Officials uncertain after separate railway budget discontinued
Railways ministry functionaries are curious and uncertain about ways in which they may need to redesign the way they have done their business.union budget Updated: Jan 27, 2017 14:42 IST
In a role reversal of sorts, railways officials are heard asking this to journalists: “What’s happening?”
With the 92-year-old practice of a separate railway budget having been discontinued, ministry functionaries are curious and uncertain about ways in which they may need to redesign the way they have done their business. This year’s pre-budget drill is much the same. The committee of additional members — in consultation with finance ministry and the Niti Aayog functionaries — has continued to scrutinise proposals received from the zonal general managers.
The boards have maintained the practice of poring over the justifications or otherwise of including a scheme in the budget. Important files are being put up for the railways minister’s “consideration”.
Plans for setting up new factories or lines have continued to get forwarded for clearance from the Union cabinet. Even the “Pink Book” (containing details of projects included in the budget) is in the process of being finalised.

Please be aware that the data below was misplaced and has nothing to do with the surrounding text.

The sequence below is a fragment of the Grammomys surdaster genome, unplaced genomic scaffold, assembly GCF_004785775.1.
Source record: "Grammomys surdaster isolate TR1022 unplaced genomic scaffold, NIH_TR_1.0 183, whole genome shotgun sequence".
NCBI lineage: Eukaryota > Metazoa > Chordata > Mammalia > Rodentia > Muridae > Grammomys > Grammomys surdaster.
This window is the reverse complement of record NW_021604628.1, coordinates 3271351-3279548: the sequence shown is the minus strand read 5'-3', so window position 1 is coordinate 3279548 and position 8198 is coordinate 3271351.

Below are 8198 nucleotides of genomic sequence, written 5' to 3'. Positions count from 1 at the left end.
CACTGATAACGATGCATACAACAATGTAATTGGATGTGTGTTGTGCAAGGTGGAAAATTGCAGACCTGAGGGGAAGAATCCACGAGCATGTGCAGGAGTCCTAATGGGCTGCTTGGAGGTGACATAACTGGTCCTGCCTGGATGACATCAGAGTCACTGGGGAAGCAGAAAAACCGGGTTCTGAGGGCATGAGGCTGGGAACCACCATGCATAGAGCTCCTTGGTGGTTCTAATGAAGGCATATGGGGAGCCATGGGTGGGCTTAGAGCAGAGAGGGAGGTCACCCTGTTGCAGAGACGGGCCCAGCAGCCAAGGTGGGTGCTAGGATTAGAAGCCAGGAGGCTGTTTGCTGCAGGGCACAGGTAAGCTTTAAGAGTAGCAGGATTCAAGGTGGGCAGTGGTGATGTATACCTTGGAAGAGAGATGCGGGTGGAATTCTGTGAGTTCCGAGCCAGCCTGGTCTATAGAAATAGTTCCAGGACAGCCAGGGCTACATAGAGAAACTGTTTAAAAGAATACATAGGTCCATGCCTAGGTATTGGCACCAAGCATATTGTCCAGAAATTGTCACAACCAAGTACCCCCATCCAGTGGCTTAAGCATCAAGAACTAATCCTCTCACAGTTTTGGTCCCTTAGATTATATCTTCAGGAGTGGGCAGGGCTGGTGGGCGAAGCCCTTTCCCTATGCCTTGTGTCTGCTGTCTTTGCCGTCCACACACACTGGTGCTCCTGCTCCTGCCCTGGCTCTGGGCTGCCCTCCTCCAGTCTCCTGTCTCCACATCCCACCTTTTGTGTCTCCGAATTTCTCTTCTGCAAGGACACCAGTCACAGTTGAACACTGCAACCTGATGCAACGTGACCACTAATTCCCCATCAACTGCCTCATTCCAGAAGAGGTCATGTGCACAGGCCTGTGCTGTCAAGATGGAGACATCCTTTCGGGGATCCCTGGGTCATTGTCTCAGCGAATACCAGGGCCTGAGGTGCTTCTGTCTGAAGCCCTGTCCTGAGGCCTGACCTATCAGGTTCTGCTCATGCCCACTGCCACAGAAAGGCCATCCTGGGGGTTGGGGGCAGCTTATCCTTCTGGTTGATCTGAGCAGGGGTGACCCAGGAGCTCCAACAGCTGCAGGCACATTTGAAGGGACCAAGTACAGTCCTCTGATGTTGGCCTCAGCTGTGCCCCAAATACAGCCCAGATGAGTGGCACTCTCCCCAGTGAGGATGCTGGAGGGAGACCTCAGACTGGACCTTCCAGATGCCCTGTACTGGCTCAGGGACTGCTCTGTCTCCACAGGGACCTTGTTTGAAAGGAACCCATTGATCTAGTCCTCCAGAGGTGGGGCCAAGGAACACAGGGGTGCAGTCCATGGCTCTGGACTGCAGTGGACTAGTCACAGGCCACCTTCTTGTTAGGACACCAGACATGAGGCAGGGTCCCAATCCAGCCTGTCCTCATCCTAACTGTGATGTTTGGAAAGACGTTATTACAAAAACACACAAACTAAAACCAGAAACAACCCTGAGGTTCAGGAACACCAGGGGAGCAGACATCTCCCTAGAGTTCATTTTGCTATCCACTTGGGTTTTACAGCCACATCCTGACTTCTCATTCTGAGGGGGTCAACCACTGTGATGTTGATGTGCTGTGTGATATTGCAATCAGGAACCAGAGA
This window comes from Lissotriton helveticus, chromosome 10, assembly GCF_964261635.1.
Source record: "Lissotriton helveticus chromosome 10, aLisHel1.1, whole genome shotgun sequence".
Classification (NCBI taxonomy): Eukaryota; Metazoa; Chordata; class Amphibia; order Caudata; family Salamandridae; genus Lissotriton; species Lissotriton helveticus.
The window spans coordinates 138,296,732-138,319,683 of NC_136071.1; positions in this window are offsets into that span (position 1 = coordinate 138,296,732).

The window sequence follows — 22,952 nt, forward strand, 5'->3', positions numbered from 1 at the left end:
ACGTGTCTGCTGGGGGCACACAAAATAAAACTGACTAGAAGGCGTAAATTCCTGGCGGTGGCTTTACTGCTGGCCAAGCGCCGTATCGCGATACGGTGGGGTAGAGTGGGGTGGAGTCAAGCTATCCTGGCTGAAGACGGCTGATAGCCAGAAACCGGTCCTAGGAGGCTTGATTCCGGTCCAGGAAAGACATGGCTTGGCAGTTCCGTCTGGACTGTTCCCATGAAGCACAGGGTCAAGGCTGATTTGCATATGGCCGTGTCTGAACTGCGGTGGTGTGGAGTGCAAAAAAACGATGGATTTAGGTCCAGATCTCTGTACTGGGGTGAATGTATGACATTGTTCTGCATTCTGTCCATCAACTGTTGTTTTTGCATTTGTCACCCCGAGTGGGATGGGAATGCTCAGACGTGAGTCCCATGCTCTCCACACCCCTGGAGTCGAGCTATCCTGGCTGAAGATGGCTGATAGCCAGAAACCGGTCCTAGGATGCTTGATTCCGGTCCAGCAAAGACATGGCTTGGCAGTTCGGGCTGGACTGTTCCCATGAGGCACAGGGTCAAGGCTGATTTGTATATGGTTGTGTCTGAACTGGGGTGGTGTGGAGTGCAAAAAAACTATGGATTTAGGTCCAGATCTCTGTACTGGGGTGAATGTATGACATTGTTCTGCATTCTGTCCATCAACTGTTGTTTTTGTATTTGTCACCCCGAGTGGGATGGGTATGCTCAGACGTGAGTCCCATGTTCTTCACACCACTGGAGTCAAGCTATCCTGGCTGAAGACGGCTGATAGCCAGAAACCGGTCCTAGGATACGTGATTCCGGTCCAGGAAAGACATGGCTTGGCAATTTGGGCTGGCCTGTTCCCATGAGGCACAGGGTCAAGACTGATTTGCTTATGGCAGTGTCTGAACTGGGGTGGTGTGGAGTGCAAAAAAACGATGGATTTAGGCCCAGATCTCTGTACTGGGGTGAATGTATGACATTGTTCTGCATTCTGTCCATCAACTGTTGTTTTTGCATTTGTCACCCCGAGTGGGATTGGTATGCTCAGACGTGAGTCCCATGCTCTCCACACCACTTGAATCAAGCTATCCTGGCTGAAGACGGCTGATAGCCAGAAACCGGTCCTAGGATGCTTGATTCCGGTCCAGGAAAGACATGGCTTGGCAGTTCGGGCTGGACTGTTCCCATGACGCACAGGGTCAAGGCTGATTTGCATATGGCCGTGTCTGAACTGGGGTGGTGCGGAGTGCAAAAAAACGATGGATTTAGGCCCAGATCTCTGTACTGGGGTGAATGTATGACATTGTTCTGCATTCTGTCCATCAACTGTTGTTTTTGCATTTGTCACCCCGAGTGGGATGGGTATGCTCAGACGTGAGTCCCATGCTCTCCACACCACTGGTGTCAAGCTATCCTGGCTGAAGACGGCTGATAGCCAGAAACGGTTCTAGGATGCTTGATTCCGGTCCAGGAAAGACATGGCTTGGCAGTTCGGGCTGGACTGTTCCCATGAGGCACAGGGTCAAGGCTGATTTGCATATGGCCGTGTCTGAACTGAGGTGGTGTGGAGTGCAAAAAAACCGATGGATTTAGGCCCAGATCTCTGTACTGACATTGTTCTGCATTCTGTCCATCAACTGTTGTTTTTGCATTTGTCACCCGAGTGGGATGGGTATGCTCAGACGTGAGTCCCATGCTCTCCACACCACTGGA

But an important element missing from this year’s budget presentation exercise is the nervous energy that could be felt at the Rail Bhavan in previous years. Reasons for this are not far to find.
With the rail budget having been scrapped, the state-owned transporter will no longer need to fret over finding resources to pay dividend to the Centre against the gross budgetary support component of the budget.
If adequate resources are not available for capital expenditure, the responsibility for this will no longer be of the railways ministry alone. “While these factors have saved one from the nerve jangling tensions of previous budgets, there is considerable amount of uncertainty this time because of other reasons,” admitted an official.
A rail budget has essentially had three components: A statement on “Ways and Means” (details on revenue and expenditure); a document announcing new policies or projects —and a declaration on fare and freight revision, if any.
“In coming years, the railways will need to submit proposals to the expenditure finance committee of the finance ministry, like other ministries do. The new process will be formalized over the next few years,” said R Sivadasan, former finance commissioner of the railways.
The private industry is upbeat about the ongoing transition process of the railways.